The paper examines voting results in a California ballot initiative by county to determine patterns of support for bilingual education controlled for concentration of ethnic minorities. The paper theorizes that a direct relationship exists between level of Hispanic population and opposition to bilingual education. Specifically, we hypothesize that when Hispanic population exceeds thirty percent, the opposition vote will be significantly increased. If correct, this suggests polarization rather than tolerance is stimulated with increased inter-ethnic contact.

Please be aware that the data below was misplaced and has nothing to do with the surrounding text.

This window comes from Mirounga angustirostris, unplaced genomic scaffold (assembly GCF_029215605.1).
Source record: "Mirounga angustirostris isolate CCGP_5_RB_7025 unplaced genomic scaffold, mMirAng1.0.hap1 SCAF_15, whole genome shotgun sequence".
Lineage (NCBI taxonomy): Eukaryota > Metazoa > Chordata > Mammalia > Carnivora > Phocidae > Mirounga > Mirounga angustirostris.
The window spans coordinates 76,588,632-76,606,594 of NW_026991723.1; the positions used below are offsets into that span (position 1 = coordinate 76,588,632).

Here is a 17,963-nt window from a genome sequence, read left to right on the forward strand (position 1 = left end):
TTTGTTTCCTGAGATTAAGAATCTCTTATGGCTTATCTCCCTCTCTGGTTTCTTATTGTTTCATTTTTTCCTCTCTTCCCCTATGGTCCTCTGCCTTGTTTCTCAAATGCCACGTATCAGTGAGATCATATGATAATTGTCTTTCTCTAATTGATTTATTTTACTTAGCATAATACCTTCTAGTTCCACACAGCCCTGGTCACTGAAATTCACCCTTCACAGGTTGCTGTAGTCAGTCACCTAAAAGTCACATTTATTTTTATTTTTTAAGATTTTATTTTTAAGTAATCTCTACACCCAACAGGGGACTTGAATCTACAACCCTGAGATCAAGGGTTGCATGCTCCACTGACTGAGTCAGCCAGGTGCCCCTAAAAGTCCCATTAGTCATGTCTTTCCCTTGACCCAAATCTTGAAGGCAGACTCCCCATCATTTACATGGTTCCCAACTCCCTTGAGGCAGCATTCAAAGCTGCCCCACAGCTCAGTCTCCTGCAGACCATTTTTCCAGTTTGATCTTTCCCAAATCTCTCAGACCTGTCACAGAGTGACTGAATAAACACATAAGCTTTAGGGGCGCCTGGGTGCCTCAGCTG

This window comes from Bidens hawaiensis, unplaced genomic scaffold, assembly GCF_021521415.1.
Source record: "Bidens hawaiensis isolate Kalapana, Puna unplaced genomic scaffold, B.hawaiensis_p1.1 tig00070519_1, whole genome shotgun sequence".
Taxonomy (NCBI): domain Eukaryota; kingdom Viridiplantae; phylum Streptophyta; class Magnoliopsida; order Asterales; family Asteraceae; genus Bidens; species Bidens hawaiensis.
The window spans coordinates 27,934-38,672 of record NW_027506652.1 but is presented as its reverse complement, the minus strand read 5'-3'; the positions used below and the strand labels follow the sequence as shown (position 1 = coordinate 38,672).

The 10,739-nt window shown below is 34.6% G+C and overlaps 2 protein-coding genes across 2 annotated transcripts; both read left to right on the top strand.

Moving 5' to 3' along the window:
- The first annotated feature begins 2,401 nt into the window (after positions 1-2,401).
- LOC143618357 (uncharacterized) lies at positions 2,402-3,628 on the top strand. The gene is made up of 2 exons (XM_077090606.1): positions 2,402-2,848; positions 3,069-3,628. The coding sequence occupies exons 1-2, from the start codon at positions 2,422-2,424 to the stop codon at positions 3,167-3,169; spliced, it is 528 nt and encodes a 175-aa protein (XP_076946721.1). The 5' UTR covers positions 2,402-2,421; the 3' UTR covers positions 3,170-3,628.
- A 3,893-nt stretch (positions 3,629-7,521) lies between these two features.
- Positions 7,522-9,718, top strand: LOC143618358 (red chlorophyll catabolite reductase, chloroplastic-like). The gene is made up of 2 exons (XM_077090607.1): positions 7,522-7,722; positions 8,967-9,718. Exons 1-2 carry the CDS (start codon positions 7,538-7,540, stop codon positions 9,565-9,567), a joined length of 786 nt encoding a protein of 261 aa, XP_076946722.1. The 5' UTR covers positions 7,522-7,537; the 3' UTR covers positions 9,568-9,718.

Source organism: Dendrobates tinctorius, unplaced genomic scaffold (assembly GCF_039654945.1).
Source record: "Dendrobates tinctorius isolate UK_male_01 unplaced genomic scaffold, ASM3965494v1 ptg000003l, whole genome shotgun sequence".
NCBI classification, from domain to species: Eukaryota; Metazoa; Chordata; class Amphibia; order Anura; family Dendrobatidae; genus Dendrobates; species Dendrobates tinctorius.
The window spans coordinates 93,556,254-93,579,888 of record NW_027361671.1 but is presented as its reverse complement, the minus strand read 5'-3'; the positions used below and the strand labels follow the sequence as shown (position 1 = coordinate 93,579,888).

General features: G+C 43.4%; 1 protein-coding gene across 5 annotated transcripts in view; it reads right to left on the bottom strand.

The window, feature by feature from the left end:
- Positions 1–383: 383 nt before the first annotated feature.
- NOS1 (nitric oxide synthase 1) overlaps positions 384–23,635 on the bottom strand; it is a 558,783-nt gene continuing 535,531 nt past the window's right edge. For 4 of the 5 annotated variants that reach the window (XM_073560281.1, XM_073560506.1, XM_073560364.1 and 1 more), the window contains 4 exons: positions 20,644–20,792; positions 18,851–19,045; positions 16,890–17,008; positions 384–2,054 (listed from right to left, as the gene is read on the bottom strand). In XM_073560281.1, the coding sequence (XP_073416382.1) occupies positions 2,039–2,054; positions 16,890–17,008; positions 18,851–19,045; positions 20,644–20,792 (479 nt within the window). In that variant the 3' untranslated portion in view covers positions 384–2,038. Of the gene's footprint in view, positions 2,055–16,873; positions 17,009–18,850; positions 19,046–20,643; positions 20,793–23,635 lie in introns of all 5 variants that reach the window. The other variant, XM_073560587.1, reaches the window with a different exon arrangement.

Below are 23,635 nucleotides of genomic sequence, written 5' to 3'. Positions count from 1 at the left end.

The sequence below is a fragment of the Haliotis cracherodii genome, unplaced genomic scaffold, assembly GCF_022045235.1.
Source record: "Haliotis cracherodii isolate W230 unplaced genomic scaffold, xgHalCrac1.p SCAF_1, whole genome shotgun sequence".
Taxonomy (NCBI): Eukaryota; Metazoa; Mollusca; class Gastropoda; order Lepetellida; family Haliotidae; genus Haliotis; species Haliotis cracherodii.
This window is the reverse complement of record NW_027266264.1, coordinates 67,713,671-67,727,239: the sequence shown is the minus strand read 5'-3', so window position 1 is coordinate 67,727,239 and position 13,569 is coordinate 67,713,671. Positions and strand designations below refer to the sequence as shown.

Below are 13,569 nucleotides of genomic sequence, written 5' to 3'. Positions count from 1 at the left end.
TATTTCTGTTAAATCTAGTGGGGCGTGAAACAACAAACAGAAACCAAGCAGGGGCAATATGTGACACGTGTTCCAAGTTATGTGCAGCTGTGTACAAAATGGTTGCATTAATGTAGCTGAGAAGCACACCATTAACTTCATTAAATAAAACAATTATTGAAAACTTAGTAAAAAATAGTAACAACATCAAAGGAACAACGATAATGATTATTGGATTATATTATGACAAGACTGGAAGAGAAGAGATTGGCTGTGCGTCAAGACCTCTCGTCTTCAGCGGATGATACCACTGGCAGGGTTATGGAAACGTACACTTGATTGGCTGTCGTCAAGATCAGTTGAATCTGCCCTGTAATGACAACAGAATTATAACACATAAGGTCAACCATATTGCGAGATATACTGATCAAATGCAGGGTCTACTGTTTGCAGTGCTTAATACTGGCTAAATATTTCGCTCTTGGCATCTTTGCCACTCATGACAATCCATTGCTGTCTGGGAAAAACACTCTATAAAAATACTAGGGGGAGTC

|Keywords:||Bilingual Education, Ethnic Conflict, Tolerance, Diversity, Race, Identity, Immigration|
Professor, Department of Political Science, San Jose State University, San Jose, California, USA
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